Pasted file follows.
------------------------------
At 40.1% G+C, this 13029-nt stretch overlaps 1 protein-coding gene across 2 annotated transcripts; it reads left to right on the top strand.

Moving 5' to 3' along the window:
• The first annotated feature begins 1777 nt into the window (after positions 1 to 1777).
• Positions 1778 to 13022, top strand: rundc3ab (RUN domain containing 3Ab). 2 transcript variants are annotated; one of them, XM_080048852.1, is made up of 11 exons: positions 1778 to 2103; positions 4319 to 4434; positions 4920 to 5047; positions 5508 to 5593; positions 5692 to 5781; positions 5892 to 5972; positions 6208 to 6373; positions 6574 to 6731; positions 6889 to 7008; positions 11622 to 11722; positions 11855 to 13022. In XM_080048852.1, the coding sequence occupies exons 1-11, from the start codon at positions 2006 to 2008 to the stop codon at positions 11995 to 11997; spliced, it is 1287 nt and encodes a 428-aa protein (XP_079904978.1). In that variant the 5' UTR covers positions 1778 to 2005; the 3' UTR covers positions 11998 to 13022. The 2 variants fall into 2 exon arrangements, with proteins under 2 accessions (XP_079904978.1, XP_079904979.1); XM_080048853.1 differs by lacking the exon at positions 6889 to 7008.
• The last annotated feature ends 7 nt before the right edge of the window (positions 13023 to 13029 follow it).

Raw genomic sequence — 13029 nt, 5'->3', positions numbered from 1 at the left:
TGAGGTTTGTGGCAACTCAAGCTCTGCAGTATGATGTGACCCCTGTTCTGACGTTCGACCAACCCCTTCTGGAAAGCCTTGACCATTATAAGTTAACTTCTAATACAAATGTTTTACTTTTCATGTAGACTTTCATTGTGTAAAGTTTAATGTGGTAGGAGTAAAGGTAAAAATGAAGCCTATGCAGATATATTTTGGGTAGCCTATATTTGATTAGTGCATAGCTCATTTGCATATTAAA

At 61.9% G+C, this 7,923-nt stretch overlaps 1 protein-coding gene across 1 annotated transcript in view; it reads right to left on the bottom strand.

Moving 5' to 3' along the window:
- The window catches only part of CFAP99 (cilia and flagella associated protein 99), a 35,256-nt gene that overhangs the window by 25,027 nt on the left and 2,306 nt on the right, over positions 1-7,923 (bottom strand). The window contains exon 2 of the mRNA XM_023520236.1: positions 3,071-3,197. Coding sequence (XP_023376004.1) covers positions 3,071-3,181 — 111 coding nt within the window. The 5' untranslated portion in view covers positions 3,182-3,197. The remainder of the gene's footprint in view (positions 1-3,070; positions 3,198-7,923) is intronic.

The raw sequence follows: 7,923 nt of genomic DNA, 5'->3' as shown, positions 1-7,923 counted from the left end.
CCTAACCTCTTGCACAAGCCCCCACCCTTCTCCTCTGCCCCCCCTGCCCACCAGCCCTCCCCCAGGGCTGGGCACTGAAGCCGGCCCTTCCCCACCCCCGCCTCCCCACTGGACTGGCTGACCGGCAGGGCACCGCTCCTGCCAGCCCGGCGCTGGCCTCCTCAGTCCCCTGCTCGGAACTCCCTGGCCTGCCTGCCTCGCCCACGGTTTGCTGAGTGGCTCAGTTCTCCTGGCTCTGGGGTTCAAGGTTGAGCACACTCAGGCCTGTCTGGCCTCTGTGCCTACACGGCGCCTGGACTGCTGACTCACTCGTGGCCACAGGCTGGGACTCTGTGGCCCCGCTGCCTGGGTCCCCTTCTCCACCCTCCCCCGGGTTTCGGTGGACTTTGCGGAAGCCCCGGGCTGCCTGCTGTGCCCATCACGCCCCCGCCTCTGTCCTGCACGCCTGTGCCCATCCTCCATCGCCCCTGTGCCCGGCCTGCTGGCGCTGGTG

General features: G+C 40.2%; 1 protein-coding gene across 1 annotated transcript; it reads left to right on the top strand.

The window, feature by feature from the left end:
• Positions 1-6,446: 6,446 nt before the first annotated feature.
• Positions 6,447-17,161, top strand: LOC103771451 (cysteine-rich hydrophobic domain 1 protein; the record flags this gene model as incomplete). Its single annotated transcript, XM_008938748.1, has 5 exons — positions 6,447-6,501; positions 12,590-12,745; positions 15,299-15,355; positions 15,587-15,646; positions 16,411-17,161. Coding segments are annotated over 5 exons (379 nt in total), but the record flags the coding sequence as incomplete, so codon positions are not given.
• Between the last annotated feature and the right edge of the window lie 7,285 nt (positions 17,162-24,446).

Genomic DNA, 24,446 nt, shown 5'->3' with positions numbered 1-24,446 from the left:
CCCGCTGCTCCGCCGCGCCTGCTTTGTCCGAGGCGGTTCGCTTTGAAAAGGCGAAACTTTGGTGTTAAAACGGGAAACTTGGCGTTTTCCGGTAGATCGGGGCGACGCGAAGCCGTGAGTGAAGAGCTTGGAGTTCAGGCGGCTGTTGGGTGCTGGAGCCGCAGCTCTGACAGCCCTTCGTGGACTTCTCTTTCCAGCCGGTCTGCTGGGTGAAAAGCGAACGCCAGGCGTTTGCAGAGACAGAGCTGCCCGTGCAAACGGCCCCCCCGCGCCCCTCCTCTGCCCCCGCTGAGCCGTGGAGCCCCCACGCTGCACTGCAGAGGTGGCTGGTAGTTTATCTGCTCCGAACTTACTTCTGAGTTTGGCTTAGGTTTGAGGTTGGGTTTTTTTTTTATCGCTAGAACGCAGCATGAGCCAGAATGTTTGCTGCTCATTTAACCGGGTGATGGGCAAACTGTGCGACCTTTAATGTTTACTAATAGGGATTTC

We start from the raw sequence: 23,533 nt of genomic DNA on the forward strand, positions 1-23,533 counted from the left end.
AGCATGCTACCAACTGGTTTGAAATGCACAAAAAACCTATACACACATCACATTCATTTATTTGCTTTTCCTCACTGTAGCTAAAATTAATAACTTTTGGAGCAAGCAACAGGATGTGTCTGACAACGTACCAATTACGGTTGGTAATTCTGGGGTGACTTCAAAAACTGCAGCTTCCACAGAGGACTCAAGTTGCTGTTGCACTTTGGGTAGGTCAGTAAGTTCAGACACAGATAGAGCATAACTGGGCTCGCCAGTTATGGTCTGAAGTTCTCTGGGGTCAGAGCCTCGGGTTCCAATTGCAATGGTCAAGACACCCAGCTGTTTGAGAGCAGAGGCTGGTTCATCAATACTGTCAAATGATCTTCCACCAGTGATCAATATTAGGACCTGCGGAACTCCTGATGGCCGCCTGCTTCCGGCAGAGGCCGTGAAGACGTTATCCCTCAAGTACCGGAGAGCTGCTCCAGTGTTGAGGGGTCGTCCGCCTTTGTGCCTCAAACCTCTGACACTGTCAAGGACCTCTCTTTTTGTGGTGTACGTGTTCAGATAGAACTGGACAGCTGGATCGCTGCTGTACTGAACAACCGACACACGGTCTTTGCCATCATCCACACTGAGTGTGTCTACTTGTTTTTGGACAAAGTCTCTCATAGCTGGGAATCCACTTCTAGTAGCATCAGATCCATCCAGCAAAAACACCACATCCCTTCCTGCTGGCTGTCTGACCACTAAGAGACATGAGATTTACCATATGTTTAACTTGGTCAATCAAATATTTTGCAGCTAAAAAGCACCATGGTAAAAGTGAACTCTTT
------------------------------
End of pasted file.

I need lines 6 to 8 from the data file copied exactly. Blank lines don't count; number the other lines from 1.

Raw genomic sequence — 13029 nt, 5'->3', positions numbered from 1 at the left:
TGAGGTTTGTGGCAACTCAAGCTCTGCAGTATGATGTGACCCCTGTTCTGACGTTCGACCAACCCCTTCTGGAAAGCCTTGACCATTATAAGTTAACTTCTAATACAAATGTTTTACTTTTCATGTAGACTTTCATTGTGTAAAGTTTAATGTGGTAGGAGTAAAGGTAAAAATGAAGCCTATGCAGATATATTTTGGGTAGCCTATATTTGATTAGTGCATAGCTCATTTGCATATTAAA

At 61.9% G+C, this 7,923-nt stretch overlaps 1 protein-coding gene across 1 annotated transcript in view; it reads right to left on the bottom strand.